Cooperation in Hard Times: Self-Restraint of Trade Protection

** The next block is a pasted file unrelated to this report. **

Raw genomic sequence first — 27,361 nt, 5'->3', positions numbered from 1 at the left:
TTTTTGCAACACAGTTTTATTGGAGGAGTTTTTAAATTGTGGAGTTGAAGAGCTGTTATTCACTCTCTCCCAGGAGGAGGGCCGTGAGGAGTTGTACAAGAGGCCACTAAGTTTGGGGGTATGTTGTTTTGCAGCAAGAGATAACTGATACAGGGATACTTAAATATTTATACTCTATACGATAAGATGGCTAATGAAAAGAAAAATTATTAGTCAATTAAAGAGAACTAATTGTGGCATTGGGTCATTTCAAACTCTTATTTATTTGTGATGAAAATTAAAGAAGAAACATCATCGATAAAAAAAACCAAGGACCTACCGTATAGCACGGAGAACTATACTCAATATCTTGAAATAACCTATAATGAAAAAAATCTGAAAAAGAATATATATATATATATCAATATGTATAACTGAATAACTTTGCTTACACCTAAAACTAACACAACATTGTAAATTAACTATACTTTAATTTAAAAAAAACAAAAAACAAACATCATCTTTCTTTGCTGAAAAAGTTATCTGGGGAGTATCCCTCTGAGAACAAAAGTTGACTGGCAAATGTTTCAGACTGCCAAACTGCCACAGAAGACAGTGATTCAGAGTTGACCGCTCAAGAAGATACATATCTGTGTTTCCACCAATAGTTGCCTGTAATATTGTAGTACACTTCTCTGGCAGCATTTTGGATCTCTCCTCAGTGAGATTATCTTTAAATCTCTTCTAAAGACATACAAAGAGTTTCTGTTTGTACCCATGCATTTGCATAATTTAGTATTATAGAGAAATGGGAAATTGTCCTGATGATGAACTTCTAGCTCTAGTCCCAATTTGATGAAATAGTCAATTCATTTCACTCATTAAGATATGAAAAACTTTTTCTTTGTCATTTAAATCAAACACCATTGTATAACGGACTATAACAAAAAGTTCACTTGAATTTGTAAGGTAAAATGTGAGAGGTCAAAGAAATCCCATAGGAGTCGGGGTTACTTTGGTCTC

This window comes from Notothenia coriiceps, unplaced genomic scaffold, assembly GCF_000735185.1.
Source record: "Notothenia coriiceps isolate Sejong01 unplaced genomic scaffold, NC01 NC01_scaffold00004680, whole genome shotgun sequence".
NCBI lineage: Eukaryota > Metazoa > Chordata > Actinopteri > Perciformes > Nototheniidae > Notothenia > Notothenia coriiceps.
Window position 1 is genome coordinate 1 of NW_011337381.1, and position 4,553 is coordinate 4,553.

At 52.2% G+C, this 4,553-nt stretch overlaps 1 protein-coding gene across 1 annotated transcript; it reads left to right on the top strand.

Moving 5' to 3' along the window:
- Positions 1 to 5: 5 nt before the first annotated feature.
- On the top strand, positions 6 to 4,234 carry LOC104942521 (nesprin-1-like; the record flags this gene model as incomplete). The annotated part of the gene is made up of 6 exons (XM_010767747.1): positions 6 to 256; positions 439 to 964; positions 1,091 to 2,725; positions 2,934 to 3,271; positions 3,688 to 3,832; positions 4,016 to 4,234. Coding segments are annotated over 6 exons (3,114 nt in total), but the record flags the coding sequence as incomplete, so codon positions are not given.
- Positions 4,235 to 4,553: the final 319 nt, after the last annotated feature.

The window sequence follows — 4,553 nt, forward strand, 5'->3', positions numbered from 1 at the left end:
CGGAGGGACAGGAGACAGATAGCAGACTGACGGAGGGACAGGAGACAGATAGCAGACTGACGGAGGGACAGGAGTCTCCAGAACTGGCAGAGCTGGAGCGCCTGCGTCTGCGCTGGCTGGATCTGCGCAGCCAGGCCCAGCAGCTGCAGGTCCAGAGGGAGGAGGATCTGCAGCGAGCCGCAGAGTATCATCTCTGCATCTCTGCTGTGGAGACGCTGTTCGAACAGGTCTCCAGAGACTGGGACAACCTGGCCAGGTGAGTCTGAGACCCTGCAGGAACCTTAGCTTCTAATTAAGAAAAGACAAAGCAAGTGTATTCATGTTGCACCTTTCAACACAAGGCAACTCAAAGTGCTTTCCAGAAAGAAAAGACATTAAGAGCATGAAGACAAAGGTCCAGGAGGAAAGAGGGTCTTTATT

Hard times give rise to greater demand for protection, but also amplify the negative consequences of such defections, given the risk of drawing retaliation from abroad that could worsen economic conditions. International trade rules include provisions that allow for raising barriers to aid industries in crisis even while urging restraint in their use. How do states balance these conflicting pressures? This article assesses the effect of crises on cooperation in trade, by looking at whether the prospect of a spiral of defection precisely at a time when such spirals are most costly leads to restraint by states. Our contribution is to analyze variation among crises in terms of their prevalence among countries. We hypothesize that governments impose less protectionism during economic crisis when their economic troubles are widespread than when a country faces crisis in isolation. Under conditions of shared hard times, states exercise restraint in their reliance on beggar-thy-neighbor policies. Empirical evidence from analysis of industry level data on protection measures for the period from 1996 to 2010 provides support for our claims.